The US artist Kara Walker, who will soon take over the Turbine Hall at Tate Modern, has created a cover image for The New Yorker in tribute to the celebrated author Toni Morrison who died earlier this week aged 88 in New York. She was the first African American woman to win the Nobel Prize for literature (1993) and wrote 11 novels including The Bluest Eye (1970) and Beloved (1987). For the 19 August issue of The New Yorker, Walker has made a unique cutout silhouette piece, entitled Quiet As It’s Kept, depicting Morrison’s profile. The work is in homage to Morrison and “to the shadow that she leaves behind”, says the journal’s art editor Françoise Mouly.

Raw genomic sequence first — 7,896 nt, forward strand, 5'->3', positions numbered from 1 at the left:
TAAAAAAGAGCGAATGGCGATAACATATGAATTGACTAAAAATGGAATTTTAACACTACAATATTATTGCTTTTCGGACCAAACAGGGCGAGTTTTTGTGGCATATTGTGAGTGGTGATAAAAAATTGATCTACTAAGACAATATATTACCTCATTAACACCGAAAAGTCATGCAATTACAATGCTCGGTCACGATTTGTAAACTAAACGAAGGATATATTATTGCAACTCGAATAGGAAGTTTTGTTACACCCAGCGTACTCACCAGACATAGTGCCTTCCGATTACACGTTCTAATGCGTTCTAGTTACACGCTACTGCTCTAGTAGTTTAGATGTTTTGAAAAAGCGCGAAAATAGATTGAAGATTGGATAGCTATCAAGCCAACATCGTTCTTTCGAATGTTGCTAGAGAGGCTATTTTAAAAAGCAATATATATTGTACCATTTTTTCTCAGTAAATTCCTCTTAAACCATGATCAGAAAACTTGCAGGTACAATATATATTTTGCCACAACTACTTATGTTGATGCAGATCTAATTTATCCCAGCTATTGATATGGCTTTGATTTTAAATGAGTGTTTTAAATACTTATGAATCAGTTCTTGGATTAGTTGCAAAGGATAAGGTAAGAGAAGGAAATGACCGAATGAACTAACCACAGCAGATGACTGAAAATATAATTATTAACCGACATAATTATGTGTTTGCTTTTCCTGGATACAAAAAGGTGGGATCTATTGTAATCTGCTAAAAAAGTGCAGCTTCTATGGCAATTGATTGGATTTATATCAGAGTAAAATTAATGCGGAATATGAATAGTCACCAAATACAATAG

In a piece published on The New Yorker website, Walker is asked about her favourite memory of reading Morrison. “When I was 24 and staying in an old farmhouse in the Marche region of Italy. The place was full of black scorpions and I was reading Beloved. Something about being in that landscape, feeling alien, tethered me to the time and setting of the narrative. Every time I pick up that novel for a reread, I feel the warm breeze of that summer,” the artist says. And why a cutout for the cover? “After a number of false starts—pastel, clay, I even considered watercolour—I decided to keep it familiar, to use the cutout. It’s the work I do. I’m no portraitist, but I am a shadow maker,” Walker eloquently explains.